1. 1. Upon assuming office at Sonoma State University President Arminana quickly implemented a dramatic increase in the number of vice presidents and associate vice presidents.  This process of expanding the number of high level administrators continued through the decade of the 1990s and beyond, even as the numbers of FTES (Full Time Equivalent Students) remained less at the end of the decade of the 1990s than at the outset of the decade.  President Arminana’s continuing expansion of the number of highest level administrators led to a drain on the general fund budget, as well as elevating the top-most portion of the organizational pyramid. This action reduced the share of general fund budget available for core mission attainment (i.e., the direct education of students).  As such, this represents a violation of principles 1, 2 and 3 cited earlier.
  2. 2. During the period 1998-2004 (the most recent years for which data have been available) student enrollment at Sonoma State University increased by more than 930 Full Time Equivalent Students (FTES), bringing to this university increased growth funds of more than $37,000,000 (thirty seven million dollars) over that span of time.  During this same period, the number of Full Time Equivalent Faculty (FTEF) decreased by 16.7 FTEF.  This disparity between additional students and diminished number of faculty signals an alarming failure to align resources to mission.  (This also represents a violation of principles 1, 2, and 3.)
  3. 3. The most recent assessment of Sonoma State University by the Western Association of Schools and Colleges (WASC) evaluation team  noted disturbing threats to this university’s reaccreditation.  That is, in noting that fulfillment of accreditation standards 2 and 4 “is foundational to the reaccreditation process,” the WASC letter to President Arminana stated that “It is not evident at this point that the University is able to demonstrate that it meets these standards, nor is it sufficiently committed and organized to do so” (emphasis added).  It is alarming that such a severe criticism of Sonoma State University’s readiness and commitment to meet standards for reaccreditation would be made by WASC.   That this statement arises in the twelfth year of President Arminana’s tenure in office at Sonoma State University is disturbing, significant and telling.  (The administrative practices that led to such an assessment by WASC reflect long-standing violations of principle 3.)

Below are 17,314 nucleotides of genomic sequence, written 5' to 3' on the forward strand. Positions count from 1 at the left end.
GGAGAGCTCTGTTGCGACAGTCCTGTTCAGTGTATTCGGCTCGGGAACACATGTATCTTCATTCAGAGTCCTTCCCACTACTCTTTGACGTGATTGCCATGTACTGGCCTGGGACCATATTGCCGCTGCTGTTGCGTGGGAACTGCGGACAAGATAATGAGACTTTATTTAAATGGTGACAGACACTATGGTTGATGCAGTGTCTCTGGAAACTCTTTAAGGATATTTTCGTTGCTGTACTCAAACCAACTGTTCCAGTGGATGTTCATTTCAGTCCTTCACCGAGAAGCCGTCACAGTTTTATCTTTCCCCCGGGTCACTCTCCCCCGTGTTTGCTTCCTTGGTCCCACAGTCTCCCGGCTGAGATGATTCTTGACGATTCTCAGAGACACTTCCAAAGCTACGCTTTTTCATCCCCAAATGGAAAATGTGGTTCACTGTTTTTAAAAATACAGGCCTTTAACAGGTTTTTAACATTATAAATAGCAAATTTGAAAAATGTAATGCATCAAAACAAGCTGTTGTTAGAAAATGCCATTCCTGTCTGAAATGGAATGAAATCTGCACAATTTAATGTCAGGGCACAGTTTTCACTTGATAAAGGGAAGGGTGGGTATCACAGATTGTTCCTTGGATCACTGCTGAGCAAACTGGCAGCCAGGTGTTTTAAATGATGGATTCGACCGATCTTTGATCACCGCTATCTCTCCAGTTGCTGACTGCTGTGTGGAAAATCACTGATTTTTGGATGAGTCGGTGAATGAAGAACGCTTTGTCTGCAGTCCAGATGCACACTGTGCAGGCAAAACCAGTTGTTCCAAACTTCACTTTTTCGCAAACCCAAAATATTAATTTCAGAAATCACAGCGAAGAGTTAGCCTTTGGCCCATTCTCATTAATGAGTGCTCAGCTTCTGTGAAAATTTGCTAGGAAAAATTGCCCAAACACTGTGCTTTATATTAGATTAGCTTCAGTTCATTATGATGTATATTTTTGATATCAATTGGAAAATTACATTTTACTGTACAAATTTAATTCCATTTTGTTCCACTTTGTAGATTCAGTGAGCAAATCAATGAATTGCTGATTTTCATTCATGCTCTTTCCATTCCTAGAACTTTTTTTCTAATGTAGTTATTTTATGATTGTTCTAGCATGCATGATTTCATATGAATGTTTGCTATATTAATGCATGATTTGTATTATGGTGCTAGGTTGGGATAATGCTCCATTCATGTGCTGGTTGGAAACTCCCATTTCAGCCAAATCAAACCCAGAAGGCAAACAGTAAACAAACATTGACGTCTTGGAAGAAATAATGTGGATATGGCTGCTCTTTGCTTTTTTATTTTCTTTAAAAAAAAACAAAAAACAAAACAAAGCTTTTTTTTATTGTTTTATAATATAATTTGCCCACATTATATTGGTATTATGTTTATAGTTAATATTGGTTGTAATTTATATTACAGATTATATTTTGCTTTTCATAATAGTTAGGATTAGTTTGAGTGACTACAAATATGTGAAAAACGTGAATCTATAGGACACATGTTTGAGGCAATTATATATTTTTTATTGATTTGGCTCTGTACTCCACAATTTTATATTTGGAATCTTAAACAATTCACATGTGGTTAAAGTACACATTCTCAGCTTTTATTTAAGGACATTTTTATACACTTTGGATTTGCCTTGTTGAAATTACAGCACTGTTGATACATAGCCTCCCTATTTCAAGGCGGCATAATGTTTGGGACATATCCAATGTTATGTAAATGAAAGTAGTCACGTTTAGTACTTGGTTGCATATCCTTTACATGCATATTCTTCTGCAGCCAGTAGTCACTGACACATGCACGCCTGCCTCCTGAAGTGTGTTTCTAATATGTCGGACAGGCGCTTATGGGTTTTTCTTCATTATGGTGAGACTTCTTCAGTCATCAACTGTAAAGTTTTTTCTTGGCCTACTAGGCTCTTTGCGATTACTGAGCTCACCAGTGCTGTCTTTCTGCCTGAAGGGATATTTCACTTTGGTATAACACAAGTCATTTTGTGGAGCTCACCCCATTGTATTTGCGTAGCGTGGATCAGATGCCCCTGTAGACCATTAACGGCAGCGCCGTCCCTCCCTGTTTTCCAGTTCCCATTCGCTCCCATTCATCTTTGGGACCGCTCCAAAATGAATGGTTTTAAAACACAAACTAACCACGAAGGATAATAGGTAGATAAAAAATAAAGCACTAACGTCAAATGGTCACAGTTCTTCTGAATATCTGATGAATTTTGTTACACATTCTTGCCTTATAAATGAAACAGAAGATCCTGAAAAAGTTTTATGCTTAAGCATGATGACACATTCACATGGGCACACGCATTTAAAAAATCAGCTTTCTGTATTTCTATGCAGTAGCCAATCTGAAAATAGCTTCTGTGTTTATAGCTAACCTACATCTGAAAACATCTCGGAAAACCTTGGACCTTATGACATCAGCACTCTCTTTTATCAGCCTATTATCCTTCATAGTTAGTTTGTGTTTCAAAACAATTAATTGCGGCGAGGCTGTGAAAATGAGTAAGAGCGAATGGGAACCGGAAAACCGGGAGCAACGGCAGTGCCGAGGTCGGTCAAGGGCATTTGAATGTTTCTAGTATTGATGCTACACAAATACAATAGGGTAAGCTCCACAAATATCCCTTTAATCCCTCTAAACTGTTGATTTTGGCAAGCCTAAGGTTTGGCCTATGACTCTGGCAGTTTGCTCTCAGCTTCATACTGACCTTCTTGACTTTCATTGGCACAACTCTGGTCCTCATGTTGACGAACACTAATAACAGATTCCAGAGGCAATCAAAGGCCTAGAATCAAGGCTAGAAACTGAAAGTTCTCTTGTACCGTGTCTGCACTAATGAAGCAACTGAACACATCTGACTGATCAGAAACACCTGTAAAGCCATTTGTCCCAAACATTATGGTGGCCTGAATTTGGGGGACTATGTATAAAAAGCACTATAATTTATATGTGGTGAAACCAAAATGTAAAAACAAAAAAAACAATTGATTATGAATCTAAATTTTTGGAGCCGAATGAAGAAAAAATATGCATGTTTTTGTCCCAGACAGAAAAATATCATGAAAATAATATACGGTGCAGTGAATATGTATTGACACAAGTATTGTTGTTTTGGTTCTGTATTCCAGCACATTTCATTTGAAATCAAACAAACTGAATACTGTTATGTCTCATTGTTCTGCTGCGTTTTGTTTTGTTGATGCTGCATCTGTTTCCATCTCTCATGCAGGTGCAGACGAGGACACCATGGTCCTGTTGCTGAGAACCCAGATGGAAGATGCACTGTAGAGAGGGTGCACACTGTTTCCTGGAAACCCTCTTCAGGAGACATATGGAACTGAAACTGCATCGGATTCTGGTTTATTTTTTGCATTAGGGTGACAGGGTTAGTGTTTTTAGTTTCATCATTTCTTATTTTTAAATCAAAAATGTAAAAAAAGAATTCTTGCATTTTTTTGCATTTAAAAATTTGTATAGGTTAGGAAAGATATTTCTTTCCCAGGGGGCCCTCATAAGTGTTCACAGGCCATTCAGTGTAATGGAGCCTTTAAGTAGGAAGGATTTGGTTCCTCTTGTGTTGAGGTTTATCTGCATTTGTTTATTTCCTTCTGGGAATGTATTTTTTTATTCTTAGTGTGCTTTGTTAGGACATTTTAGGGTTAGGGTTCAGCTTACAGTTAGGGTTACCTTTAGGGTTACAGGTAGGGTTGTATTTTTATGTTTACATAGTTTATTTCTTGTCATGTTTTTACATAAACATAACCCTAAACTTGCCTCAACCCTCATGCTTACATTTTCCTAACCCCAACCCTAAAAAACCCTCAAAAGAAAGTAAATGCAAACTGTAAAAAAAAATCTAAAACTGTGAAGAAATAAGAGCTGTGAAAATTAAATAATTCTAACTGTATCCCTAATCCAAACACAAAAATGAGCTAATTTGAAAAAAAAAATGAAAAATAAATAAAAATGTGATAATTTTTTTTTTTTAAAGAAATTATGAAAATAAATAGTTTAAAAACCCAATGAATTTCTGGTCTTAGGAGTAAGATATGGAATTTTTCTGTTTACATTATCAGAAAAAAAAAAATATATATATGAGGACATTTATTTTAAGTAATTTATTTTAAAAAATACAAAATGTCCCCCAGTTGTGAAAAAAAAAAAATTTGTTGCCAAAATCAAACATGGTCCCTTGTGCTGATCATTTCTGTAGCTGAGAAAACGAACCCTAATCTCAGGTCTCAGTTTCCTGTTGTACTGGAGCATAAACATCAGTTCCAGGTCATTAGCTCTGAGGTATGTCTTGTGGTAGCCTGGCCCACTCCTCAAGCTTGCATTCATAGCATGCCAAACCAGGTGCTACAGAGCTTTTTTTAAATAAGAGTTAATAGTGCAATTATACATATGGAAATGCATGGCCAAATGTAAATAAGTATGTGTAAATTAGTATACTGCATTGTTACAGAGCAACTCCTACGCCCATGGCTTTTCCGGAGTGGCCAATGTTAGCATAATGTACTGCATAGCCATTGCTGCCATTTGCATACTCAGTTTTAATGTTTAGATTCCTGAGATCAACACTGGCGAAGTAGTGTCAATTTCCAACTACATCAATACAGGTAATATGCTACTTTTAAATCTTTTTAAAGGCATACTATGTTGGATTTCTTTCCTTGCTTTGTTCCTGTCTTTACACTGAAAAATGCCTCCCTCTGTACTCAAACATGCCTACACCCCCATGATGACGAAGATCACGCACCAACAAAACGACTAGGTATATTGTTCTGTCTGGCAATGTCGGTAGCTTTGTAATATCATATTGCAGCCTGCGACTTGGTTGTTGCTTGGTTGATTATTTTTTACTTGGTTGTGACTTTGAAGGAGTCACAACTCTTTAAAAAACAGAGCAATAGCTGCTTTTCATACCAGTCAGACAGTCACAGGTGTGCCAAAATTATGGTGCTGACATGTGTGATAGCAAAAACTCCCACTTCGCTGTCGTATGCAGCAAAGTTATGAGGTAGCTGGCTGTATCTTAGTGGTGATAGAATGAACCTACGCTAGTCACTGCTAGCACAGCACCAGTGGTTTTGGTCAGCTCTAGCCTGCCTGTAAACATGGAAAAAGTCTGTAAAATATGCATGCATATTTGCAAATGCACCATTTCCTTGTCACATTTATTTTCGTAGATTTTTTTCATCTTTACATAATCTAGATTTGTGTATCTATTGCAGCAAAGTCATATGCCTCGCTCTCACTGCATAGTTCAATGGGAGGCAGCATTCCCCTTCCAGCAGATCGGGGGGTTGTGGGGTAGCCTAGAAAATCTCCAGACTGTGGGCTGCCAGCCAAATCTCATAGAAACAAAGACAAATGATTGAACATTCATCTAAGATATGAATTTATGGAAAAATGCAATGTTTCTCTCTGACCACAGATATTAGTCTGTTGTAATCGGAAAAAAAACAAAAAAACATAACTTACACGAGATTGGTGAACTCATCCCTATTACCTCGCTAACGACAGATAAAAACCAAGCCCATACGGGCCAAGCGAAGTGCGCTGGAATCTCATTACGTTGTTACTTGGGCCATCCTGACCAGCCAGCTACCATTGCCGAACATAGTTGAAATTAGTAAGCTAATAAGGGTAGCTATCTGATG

4. 4. In its letter to President Arminana, the WASC evaluation team directed considerable emphasis and concern to the issue of alignment of institutional priorities with the mission.  It stated, “The team did not find evidence that fiscal and physical resources were clearly aligned with purposes … or that organizational planning in the whole supports effective decision-making….” (emphasis added).  Again, the fact that this criticism arose after 12 years of President Arminana’s tenure in office raises serious questions of confidence and  trust in President Arminana’s ability to properly serve this university.  (The long-standing practices that led to this finding by WASC also represent long-standing  violations of principle 3.)